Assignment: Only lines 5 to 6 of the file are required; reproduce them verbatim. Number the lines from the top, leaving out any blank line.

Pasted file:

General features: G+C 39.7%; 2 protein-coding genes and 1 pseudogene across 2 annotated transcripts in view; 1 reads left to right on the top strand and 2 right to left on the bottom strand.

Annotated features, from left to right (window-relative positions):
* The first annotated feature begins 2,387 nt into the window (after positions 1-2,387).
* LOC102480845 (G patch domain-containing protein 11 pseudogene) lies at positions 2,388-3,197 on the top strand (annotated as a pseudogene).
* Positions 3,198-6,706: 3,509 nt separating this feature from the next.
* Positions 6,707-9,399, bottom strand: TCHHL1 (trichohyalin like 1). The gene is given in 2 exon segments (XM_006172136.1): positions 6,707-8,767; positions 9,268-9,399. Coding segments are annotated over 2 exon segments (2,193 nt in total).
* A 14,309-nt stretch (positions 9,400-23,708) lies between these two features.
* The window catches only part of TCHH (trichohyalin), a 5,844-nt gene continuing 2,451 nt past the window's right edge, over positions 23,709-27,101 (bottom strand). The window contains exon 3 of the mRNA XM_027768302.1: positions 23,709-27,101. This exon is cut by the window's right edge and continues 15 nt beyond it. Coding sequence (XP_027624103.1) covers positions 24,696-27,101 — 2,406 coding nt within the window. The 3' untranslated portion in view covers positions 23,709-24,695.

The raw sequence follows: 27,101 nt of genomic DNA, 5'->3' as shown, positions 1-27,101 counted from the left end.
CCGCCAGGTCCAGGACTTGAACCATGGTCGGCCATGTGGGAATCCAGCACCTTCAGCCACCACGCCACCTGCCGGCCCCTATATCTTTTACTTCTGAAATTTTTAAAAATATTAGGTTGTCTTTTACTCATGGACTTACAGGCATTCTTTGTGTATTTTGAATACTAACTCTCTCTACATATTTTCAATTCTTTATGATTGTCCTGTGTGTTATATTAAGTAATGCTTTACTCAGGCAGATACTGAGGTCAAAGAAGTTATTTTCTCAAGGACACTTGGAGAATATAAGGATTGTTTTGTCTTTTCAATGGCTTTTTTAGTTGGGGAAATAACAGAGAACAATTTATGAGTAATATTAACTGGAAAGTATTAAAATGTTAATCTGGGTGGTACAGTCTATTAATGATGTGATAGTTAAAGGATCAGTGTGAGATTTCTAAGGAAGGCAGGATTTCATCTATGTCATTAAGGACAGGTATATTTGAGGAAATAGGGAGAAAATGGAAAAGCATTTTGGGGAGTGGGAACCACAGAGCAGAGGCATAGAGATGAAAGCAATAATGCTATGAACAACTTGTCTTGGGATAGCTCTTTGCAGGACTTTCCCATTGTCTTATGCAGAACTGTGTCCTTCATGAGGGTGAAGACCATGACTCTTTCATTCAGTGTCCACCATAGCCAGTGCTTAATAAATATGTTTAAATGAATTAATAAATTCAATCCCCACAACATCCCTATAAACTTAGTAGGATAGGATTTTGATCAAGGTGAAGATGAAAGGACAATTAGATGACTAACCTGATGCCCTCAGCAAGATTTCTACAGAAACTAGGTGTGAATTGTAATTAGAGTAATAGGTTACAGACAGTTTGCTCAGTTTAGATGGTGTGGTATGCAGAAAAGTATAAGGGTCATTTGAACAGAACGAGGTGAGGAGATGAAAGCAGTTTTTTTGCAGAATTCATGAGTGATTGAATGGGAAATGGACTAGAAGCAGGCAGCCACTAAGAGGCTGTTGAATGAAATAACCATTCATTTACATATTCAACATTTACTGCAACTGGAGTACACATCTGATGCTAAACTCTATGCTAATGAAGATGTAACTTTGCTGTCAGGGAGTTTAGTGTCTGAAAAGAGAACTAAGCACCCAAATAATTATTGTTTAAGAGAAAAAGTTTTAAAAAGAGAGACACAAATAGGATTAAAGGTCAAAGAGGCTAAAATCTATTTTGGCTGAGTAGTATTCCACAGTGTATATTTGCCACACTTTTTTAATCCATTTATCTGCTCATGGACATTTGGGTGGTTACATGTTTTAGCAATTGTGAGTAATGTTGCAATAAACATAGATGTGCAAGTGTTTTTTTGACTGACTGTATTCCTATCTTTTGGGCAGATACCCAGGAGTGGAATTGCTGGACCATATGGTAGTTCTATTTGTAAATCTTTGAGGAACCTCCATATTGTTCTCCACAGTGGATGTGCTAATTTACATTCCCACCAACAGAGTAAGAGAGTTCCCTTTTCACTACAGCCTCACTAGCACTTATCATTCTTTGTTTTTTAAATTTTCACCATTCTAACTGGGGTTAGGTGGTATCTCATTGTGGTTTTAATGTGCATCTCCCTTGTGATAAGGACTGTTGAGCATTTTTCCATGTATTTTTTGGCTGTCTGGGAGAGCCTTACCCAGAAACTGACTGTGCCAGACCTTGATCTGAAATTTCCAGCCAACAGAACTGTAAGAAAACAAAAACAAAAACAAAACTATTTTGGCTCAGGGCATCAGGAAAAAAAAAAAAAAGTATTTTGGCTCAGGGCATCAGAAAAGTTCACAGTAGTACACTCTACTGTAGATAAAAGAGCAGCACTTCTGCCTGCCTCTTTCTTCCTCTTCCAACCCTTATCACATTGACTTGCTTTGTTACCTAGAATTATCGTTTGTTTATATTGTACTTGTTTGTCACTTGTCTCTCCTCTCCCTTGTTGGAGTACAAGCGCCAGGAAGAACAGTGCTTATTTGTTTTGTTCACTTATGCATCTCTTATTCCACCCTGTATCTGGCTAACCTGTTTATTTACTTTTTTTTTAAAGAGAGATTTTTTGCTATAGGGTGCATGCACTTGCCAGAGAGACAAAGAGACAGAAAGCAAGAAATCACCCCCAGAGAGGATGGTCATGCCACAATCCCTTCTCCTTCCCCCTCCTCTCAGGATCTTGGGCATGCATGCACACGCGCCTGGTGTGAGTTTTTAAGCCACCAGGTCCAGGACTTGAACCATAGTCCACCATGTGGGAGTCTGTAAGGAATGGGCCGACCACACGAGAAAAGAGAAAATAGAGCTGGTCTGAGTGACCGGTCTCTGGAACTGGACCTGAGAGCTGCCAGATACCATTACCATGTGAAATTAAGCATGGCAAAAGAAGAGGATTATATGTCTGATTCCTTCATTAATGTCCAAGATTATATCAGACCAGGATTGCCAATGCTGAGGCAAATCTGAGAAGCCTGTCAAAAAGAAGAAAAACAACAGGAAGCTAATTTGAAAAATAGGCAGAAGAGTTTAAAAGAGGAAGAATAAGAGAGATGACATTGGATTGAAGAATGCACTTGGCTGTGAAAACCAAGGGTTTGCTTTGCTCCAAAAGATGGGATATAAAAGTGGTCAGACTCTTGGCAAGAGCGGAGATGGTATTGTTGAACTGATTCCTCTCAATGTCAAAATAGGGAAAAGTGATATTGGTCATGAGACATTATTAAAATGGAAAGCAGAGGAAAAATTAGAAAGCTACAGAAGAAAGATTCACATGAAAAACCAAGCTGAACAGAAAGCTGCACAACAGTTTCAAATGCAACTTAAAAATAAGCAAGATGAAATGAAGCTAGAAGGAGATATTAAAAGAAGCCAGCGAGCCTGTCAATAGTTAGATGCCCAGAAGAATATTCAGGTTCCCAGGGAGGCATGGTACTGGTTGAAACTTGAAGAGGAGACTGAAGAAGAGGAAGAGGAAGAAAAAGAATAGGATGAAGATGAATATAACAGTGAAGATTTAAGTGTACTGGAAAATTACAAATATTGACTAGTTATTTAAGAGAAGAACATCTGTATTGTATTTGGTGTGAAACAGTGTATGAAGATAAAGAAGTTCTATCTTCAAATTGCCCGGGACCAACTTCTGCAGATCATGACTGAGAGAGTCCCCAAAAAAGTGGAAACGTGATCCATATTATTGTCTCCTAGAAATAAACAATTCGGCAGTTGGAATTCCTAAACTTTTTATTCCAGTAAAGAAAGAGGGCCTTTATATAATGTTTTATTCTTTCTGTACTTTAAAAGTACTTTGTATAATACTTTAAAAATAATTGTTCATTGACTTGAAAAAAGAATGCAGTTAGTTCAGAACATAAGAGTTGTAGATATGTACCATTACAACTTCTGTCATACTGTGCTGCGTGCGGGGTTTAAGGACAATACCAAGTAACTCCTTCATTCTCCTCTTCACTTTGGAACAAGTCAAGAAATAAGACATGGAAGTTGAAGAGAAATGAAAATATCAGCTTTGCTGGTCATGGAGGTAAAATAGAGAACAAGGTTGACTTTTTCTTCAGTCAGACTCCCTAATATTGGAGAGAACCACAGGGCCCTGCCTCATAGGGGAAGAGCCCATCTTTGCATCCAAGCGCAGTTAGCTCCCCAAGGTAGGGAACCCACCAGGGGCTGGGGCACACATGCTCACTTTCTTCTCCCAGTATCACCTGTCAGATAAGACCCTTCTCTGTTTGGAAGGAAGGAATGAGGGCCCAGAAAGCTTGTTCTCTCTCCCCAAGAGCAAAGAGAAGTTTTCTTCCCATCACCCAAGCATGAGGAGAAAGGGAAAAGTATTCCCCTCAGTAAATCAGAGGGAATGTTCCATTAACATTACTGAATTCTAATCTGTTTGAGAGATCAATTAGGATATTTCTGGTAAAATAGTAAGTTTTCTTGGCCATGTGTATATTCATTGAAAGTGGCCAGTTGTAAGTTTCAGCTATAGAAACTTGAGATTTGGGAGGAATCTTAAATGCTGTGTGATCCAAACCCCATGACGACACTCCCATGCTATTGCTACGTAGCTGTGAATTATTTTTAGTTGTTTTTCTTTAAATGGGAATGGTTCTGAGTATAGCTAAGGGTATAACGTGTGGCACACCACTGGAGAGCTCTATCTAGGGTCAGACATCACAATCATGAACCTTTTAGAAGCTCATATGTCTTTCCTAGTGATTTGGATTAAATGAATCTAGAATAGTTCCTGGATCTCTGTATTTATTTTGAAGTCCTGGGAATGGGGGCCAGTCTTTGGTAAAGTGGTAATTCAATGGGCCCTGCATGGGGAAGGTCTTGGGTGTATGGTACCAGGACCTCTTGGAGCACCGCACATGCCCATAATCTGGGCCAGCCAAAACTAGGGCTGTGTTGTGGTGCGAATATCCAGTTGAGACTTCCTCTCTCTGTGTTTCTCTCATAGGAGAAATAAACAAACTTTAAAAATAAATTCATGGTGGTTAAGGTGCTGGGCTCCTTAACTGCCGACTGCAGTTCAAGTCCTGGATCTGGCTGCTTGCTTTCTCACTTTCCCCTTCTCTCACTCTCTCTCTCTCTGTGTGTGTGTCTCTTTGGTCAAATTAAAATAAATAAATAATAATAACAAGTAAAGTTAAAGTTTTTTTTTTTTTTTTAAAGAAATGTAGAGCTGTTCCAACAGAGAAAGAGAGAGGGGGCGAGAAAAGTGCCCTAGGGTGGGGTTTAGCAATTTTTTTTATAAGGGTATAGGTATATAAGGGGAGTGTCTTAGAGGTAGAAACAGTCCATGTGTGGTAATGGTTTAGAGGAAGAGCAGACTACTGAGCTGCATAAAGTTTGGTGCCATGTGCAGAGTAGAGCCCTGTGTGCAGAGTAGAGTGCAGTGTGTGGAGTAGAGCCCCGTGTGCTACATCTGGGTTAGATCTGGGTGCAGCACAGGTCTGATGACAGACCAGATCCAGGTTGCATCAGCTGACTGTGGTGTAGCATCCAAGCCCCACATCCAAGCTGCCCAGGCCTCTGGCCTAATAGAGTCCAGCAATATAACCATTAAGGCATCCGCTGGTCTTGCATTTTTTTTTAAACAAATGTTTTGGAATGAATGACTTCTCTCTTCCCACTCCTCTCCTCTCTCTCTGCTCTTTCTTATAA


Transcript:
* Positions 3,198-6,706: 3,509 nt separating this feature from the next.
* Positions 6,707-9,399, bottom strand: TCHHL1 (trichohyalin like 1). The gene is given in 2 exon segments (XM_006172136.1): positions 6,707-8,767; positions 9,268-9,399. Coding segments are annotated over 2 exon segments (2,193 nt in total).